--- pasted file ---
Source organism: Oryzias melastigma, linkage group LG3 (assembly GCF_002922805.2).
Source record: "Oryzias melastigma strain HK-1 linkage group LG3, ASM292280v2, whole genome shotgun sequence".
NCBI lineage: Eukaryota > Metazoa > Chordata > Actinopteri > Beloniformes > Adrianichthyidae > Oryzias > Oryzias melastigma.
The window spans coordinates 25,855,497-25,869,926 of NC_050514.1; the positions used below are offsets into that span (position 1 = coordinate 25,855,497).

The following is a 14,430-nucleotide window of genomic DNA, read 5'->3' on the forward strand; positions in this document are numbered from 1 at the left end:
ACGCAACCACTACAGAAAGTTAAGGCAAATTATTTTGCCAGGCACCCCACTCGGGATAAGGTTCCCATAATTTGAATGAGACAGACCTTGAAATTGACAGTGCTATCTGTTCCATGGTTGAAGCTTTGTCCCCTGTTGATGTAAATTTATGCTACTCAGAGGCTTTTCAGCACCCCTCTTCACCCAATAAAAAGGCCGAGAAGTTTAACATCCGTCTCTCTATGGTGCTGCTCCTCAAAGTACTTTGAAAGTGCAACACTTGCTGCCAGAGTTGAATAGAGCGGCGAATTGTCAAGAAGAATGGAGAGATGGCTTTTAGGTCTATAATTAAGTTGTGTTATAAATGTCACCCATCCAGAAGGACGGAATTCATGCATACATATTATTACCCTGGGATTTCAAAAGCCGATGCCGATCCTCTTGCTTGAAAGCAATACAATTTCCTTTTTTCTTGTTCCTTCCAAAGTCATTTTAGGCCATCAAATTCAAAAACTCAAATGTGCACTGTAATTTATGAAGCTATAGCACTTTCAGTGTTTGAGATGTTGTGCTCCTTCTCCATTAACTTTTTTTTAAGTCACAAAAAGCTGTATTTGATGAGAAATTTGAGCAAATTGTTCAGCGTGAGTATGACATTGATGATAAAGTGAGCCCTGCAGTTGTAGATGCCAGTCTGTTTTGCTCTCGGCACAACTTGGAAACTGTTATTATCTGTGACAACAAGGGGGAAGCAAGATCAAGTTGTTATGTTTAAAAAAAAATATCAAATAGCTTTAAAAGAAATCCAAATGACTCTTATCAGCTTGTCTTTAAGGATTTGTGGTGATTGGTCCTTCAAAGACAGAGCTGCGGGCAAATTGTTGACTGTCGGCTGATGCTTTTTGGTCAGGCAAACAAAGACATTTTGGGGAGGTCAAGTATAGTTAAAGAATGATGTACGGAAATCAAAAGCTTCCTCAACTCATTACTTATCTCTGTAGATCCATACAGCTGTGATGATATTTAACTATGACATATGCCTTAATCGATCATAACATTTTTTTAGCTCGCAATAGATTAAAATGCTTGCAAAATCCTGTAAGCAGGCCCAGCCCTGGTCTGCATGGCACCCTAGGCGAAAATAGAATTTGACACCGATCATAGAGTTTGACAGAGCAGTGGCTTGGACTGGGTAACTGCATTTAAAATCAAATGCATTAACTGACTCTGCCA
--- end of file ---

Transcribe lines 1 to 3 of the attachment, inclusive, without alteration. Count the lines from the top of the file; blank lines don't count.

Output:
Source organism: Oryzias melastigma, linkage group LG3 (assembly GCF_002922805.2).
Source record: "Oryzias melastigma strain HK-1 linkage group LG3, ASM292280v2, whole genome shotgun sequence".
NCBI lineage: Eukaryota > Metazoa > Chordata > Actinopteri > Beloniformes > Adrianichthyidae > Oryzias > Oryzias melastigma.